Long-Range Trout

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(When drift-boat fishing, the holding water can go by quickly--often, only a long cast will get the fly to the fish before you’re off downstream.)

Long-Range Trout

Fish close: if you started out as a fly fisher by reading the beginners’ books or taking a fly-fishing course, you’ve almost certainly heard this standard advice. It’s sound advice--I offer it myself when I speak at clubs and fly events and in my books and magazine articles. In fact, it’s really The Rule about distance for beginning fly fishers. The Rule is a river rule of course, since trout-lake fishing necessarily involves lots of long casting. But it’s hard to deny that when you’re only 25 feet from a fish, your odds of setting the hook immediately on a deep nymph, seeing your dry fly or emerger go gently down with a trout nose, or keeping a hooked fish away from trouble are much higher than with a fish 60 feet away, across all that water...

So, really, The Rule is not just for beginners; it defines a smart general strategy for all fly fishers. But anything so broad as The Rule is bound to have exceptions.

The obvious exception is big water, where the fish may hold far out into the river. The Rule is useful here too, since in most big rivers the trout hold within 10 to 20 feet of the bank. But not always, and not everywhere--so, what If the trout are rising a long cast away; what can you do? Cast long, of course.

I remember a run on a lower section of Oregon’s Metolius River--small water upstream, but far too broad and deep to cross by wading downstream on the run--where the trout like to come up for uncharacteristically huge Green Drake mayflies hatching in the middle of the river. I was left with two choices: fish the edges where few insects--and few fish--showed, or punch the fly way out there. I, of course, punched. I couldn’t ignore those distant, frequent risers.

The problem was trees, not in a thick forest, but enough trees for their branches to fill in most of the space behind me. So I’d look for a break where I could fire a short back-cast, take a position that would angle my cast out as close to where I needed it as possible, and shoot a lot of line. It worked.

I wish I’d had a Sharkskin line back then--this line really sails out on a shoot. The swishing sound it makes as the high points of its textured surface slide across the rod’s guides used to distract me. Now it assures me I can reach distant fish without strain. If I say more, I’ll sound like an advertisement. But truly, the Sharkskin’s been a blessing over the past few years whenever I’ve needed long casts.

In nymph fishing rivers, even 35 feet is considered a long cast by many. Nymph fishing requires such a quick hook set at the slightest tell of the strike indicator that close-in fishing really counts. But some big rivers, the Lower Sacramento in California for example, hold deep trout way out in their centers. And I’ve taken trout in other big rivers such as Oregon’s Lower Deschutes with a distant nymph--sometimes finding those long presentations have really kicked up the action.

If dry-fly fishing at long distance is a solid challenge for most of us, nymph fishing at that range is a steep challenge for about any fly fisher. Some strategy helps. First, deepish (though safe, sensible, and careful) wading is often in order for long-range nymphing. Second, because casting one or two weighted nymphs, perhaps with shot on the leader, and a bulky strike indicator is always tricky at any range, you need practice and patience to work up to long nymph casts--don’t rush it, develop the long and therefore necessarily smooth casts you want over weeks or months on the water. Third, maintaining a natural drift of fly and indicator is tough when they’re far out there in a complex of currents, so learn to pick good casting angles, and to make long mends. And fourth, setting the hook quickly enough and handling a hooked fish are complicated by all that line, so while you want slack line for a natural drift of the indicator and fly, you can’t let too much line get away from you out there or the time it takes to pull it all in and set the hook will lose you fish after fish.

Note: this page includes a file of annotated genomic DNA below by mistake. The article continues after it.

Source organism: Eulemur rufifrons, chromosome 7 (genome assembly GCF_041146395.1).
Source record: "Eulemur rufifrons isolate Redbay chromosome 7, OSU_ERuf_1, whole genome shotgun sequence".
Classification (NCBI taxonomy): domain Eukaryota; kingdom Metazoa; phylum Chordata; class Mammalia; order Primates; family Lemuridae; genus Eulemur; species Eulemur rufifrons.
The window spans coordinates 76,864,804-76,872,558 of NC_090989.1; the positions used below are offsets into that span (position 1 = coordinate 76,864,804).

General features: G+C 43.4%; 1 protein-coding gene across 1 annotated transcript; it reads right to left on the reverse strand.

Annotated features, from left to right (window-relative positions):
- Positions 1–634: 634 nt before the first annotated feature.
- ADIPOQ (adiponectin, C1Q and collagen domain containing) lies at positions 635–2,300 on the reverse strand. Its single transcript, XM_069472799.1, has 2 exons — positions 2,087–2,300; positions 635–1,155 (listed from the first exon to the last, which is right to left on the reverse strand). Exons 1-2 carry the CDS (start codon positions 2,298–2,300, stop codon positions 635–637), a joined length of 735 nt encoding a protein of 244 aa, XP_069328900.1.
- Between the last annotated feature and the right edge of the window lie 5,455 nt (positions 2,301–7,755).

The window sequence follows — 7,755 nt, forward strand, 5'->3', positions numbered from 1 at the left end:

Still, long-cast nymph fishing can work wonders--it’s well worth the effort to develop the skills it requires.

So prefer short casts (stretching them to medium-length casts only when required), and make them the foundation of your trout-river fishing. But keep the long-cast option in your mind, with dry flies, emergers, nymphs, and streamers. It’s a valuable, if challenging, option.


(Sometimes, pushing your fly way out into the river will connect you with fish others are too timid reach.)



Skip Morris is a name fly fishers know well-- he’s published 13 books on fly fishing and fly tying over the past 23 years (including Fly Tying Made Clear and Simple, Western River Hatches, Trout Flies for Rivers, and Morris & Chan on Fly Fishing Trout Lakes) along with over 200 magazine articles on these topics. He’s also played host on a national fly-fishing television show and several DVDs.


Thanks for the article, Skip.

Thanks for the article, Skip. Always enlightening  and informative. I gave up on single hand rods for rivers up here in British Columbia. My casting shoulder has "had it" from the chuck & duck days of salmon fishing. Luckily, I was blessed with a talented teacher who coached me into spey casting, so I no longer even care about trees and overhangs on the rivers. 1175 Ross Reach spey rod, 280 Scandi Extreme and I'm ready to lay out the distant casts to centre flow !!

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